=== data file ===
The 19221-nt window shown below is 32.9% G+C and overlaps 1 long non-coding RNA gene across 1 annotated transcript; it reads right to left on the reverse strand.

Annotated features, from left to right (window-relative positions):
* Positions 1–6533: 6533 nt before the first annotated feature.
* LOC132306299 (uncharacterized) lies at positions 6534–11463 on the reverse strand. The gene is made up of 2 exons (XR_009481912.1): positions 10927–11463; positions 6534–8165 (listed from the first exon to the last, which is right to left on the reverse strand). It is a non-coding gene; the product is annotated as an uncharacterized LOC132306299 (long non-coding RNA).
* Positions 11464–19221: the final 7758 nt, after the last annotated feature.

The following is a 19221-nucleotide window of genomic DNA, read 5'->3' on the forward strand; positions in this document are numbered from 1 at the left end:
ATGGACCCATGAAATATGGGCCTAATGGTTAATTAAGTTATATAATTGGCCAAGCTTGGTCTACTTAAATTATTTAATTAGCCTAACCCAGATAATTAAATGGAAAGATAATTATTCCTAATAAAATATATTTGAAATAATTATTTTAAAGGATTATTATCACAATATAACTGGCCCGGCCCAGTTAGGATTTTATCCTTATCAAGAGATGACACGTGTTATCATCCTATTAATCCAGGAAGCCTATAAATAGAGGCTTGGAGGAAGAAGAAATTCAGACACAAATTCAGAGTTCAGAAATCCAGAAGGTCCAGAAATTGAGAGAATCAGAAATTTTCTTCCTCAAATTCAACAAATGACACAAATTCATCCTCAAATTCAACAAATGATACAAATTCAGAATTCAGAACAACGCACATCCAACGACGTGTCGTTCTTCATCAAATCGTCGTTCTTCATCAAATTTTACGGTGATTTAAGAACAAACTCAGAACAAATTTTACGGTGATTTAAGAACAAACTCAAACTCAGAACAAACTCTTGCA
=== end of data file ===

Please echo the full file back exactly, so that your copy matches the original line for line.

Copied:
The 19221-nt window shown below is 32.9% G+C and overlaps 1 long non-coding RNA gene across 1 annotated transcript; it reads right to left on the reverse strand.

Annotated features, from left to right (window-relative positions):
* Positions 1–6533: 6533 nt before the first annotated feature.
* LOC132306299 (uncharacterized) lies at positions 6534–11463 on the reverse strand. The gene is made up of 2 exons (XR_009481912.1): positions 10927–11463; positions 6534–8165 (listed from the first exon to the last, which is right to left on the reverse strand). It is a non-coding gene; the product is annotated as an uncharacterized LOC132306299 (long non-coding RNA).
* Positions 11464–19221: the final 7758 nt, after the last annotated feature.

The following is a 19221-nucleotide window of genomic DNA, read 5'->3' on the forward strand; positions in this document are numbered from 1 at the left end:
ATGGACCCATGAAATATGGGCCTAATGGTTAATTAAGTTATATAATTGGCCAAGCTTGGTCTACTTAAATTATTTAATTAGCCTAACCCAGATAATTAAATGGAAAGATAATTATTCCTAATAAAATATATTTGAAATAATTATTTTAAAGGATTATTATCACAATATAACTGGCCCGGCCCAGTTAGGATTTTATCCTTATCAAGAGATGACACGTGTTATCATCCTATTAATCCAGGAAGCCTATAAATAGAGGCTTGGAGGAAGAAGAAATTCAGACACAAATTCAGAGTTCAGAAATCCAGAAGGTCCAGAAATTGAGAGAATCAGAAATTTTCTTCCTCAAATTCAACAAATGACACAAATTCATCCTCAAATTCAACAAATGATACAAATTCAGAATTCAGAACAACGCACATCCAACGACGTGTCGTTCTTCATCAAATCGTCGTTCTTCATCAAATTTTACGGTGATTTAAGAACAAACTCAGAACAAATTTTACGGTGATTTAAGAACAAACTCAAACTCAGAACAAACTCTTGCA